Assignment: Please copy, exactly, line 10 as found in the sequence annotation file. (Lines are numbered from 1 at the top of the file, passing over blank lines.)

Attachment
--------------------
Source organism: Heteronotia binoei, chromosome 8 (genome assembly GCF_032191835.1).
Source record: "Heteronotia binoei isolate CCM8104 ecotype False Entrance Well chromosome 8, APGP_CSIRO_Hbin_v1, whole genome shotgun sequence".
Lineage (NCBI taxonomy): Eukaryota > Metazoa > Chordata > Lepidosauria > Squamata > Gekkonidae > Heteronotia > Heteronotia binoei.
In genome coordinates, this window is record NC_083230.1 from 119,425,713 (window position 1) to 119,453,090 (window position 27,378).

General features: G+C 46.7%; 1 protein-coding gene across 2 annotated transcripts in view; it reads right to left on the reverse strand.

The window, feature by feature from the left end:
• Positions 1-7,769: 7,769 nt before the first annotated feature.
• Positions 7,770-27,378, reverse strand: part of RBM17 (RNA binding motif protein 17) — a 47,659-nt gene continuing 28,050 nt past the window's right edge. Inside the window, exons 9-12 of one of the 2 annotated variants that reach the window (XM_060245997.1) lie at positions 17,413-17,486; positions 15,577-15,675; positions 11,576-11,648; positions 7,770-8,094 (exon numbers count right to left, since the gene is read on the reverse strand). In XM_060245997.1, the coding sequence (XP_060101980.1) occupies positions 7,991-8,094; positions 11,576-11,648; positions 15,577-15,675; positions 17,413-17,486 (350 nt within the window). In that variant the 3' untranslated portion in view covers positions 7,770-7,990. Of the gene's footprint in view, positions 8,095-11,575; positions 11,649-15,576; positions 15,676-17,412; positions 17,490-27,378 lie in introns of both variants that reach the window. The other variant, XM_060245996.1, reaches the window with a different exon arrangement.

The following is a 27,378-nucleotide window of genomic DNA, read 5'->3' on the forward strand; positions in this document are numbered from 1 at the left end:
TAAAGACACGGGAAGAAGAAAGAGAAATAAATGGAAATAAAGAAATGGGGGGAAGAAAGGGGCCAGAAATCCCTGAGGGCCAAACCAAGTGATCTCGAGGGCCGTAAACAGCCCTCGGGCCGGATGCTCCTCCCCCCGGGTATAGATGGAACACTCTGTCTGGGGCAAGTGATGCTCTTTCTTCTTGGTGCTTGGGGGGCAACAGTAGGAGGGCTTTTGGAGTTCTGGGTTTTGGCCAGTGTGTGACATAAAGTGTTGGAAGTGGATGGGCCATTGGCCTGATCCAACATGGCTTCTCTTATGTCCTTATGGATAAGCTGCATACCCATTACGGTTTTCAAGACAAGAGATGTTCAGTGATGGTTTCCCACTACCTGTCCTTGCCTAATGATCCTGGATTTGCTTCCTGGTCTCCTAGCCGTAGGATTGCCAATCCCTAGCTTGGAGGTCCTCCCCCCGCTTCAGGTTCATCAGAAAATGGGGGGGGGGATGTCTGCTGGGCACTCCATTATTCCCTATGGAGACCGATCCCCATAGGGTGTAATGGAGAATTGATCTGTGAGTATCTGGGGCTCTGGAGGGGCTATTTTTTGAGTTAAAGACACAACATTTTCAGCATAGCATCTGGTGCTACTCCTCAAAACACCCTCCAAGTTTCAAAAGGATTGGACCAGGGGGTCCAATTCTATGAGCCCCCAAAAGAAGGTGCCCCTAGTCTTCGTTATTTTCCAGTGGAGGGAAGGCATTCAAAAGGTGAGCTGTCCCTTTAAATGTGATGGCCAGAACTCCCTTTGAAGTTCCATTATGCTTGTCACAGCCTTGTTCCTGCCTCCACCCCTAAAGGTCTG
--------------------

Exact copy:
TAAAGACACGGGAAGAAGAAAGAGAAATAAATGGAAATAAAGAAATGGGGGGAAGAAAGGGGCCAGAAATCCCTGAGGGCCAAACCAAGTGATCTCGAGGGCCGTAAACAGCCCTCGGGCCGGATGCTCCTCCCCCCGGGTATAGATGGAACACTCTGTCTGGGGCAAGTGATGCTCTTTCTTCTTGGTGCTTGGGGGGCAACAGTAGGAGGGCTTTTGGAGTTCTGGGTTTTGGCCAGTGTGTGACATAAAGTGTTGGAAGTGGATGGGCCATTGGCCTGATCCAACATGGCTTCTCTTATGTCCTTATGGATAAGCTGCATACCCATTACGGTTTTCAAGACAAGAGATGTTCAGTGATGGTTTCCCACTACCTGTCCTTGCCTAATGATCCTGGATTTGCTTCCTGGTCTCCTAGCCGTAGGATTGCCAATCCCTAGCTTGGAGGTCCTCCCCCCGCTTCAGGTTCATCAGAAAATGGGGGGGGGGATGTCTGCTGGGCACTCCATTATTCCCTATGGAGACCGATCCCCATAGGGTGTAATGGAGAATTGATCTGTGAGTATCTGGGGCTCTGGAGGGGCTATTTTTTGAGTTAAAGACACAACATTTTCAGCATAGCATCTGGTGCTACTCCTCAAAACACCCTCCAAGTTTCAAAAGGATTGGACCAGGGGGTCCAATTCTATGAGCCCCCAAAAGAAGGTGCCCCTAGTCTTCGTTATTTTCCAGTGGAGGGAAGGCATTCAAAAGGTGAGCTGTCCCTTTAAATGTGATGGCCAGAACTCCCTTTGAAGTTCCATTATGCTTGTCACAGCCTTGTTCCTGCCTCCACCCCTAAAGGTCTG